OPINION: To pick the wheat from the chaff you must shake hard

Graduate recruitment has to be tough, Amanda Mackenzie says. The profession will only suffer if we go easy on potential recruits during the process of selection

Graduate recruitment has to be tough, Amanda Mackenzie says. The

profession will only suffer if we go easy on potential recruits during

the process of selection

I’m worried that the ad industry is over-gearing itself to meet the

needs of its potential graduate recruits at the expense of its own best


A recent Campaign article (15 September) suggested that we should be

making more of an effort to explain what account management is. Some

people are also concerned that the final selection processes are too

tough and could be putting off good applicants.

The truth is that if we are to achieve our aim of recruiting the

highest-calibre graduates who have the talents we need, we may have to

get tougher, not softer.

We should be employing motivated, ambitious, bright, enthusiastic,

business-minded and sociable individuals, who ought to have found out

what an account management job entails and come to interview with an

understanding of the job they would be doing if successful.

We want people with that extra spark, those who have demonstrated

initiative and self-starting. If they don’t have this, surely they will

fall at the first hurdle.

Help is available. The University Careers Service provides insight into

management courses and many blue-chip companies have introduction to

marketing courses or offer holiday placements.

Any candidate who is ambitious and motivated about marketing and

advertising can go on these courses or, at the very least, read Ogilvy

on Advertising by David Ogilvy.

Similarly, if a graduate is interested in law or merchant banking as a

career, then I would assume they would do the equivalent within these

fields. What they find out may well help them decide against a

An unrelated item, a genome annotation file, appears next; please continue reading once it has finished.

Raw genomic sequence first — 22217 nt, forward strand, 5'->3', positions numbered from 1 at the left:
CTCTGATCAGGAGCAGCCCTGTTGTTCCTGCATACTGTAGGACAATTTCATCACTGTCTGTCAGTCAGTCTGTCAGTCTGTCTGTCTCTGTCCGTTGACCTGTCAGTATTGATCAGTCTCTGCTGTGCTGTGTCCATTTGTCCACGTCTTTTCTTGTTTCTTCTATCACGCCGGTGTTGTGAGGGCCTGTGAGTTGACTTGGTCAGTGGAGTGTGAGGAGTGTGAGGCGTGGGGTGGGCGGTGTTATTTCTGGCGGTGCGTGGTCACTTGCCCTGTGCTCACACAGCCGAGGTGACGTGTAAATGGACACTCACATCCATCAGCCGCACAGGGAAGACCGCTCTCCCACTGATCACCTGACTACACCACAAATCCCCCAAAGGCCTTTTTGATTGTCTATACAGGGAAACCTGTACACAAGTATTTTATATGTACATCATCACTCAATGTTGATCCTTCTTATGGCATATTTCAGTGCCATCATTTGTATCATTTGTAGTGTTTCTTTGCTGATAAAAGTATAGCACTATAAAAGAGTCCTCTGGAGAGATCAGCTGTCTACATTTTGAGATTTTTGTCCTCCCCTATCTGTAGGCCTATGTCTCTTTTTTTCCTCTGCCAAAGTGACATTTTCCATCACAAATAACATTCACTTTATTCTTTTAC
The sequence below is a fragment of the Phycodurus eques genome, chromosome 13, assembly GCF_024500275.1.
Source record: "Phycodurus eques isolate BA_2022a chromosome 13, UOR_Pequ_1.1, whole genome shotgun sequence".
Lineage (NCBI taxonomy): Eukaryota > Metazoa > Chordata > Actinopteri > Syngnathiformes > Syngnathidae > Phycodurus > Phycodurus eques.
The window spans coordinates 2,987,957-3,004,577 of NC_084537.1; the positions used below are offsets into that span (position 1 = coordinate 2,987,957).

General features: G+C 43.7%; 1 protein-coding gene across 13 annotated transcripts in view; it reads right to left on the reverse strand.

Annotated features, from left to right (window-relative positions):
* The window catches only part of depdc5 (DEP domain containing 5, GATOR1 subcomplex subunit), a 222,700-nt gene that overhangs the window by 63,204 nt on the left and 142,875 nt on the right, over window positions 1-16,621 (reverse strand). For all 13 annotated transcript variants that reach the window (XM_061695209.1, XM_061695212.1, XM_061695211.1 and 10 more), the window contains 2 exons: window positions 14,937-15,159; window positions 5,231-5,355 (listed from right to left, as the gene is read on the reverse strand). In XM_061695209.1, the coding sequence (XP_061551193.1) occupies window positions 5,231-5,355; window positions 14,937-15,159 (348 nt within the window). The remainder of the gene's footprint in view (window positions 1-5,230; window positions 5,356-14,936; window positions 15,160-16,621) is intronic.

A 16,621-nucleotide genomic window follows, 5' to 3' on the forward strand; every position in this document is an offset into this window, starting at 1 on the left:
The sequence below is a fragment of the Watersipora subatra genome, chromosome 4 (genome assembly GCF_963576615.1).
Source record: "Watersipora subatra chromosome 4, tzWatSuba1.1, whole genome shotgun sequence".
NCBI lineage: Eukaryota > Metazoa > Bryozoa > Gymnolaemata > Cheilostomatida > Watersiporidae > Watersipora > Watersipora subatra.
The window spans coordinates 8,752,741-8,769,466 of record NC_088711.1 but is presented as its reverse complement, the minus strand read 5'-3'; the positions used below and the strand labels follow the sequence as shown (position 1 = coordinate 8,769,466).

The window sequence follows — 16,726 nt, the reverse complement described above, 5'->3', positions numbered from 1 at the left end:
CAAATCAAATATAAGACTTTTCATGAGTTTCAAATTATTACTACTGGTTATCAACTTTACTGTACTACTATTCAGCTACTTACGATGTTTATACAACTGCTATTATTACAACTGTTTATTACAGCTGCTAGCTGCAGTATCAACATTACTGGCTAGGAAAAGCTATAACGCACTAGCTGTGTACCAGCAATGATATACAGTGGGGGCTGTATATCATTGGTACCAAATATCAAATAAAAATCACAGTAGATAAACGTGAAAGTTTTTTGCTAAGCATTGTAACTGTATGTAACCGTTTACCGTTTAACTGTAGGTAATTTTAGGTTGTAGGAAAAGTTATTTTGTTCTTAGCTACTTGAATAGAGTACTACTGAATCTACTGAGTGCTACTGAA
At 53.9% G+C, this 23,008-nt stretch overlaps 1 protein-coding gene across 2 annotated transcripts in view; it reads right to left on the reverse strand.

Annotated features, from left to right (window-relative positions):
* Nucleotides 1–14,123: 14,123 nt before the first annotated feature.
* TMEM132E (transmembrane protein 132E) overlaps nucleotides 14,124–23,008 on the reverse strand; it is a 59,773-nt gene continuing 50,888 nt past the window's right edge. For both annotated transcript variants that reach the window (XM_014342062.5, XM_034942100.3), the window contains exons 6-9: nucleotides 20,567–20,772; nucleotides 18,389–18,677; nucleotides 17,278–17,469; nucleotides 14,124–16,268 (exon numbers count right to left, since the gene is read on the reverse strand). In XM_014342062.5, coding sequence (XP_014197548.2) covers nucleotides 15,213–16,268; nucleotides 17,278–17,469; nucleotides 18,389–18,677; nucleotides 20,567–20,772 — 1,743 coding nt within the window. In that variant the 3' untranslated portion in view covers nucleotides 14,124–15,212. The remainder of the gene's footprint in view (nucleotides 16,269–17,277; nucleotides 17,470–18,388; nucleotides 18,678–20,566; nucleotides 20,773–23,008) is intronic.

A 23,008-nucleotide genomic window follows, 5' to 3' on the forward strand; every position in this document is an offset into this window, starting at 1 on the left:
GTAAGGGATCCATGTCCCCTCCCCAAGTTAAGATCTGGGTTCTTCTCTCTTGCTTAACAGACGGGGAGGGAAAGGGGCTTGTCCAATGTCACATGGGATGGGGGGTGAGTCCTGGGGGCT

particular career but, even then, their research will have achieved a


In response to the view that some types of recruitment processes are too

gruelling, I would say we shouldn’t be apologetic about wanting to find

out about final applicants in a thorough manner.

After all, our intention is to employ the best person for the job and

make sure they are right for it. Many of our large client companies’

recruitment procedures are more exacting than our own and we must be

recruiting as high a quality of graduate as our best clients.

If people are put off applying for advertising because of a tough

selection process then maybe they aren’t right for the job. Selection

procedures should be representative of the career being applied for and

I don’t believe that any of the final interviews, however tough, wrongly

represent the reality of working in advertising.

It’s interesting that the jobs that currently seem to be favoured by

graduates - merchant banking or management consultancy - require five or

six interviews, a battery of psychometric tests and a final selection on


The most important task for those agencies who recruit graduates is to

maintain the standards. To do this we should not need to persuade

graduates to apply for advertising by explaining what the job entails.

We need to be rigorous about selecting only those graduates who are good

enough to choose any career, but have the skills and passion for

advertising that will distinguish them from the rest.

My one note of caution is that the need to pay off student loans may

well have a disproportionate effect on graduates’ choice of career. As a

result, we need to be competitive in the salaries we pay.

While I don’t believe there’s a need to match the very top salaries, the

gap should close somewhat to attract the very best. It would be naive to

assume that the love of working in advertising is in itself sufficient

to compensate.

Amanda Mackenzie is a board account director at D’Arcy Masius Benton and

Bowles and head of its graduate recruitment and training programme


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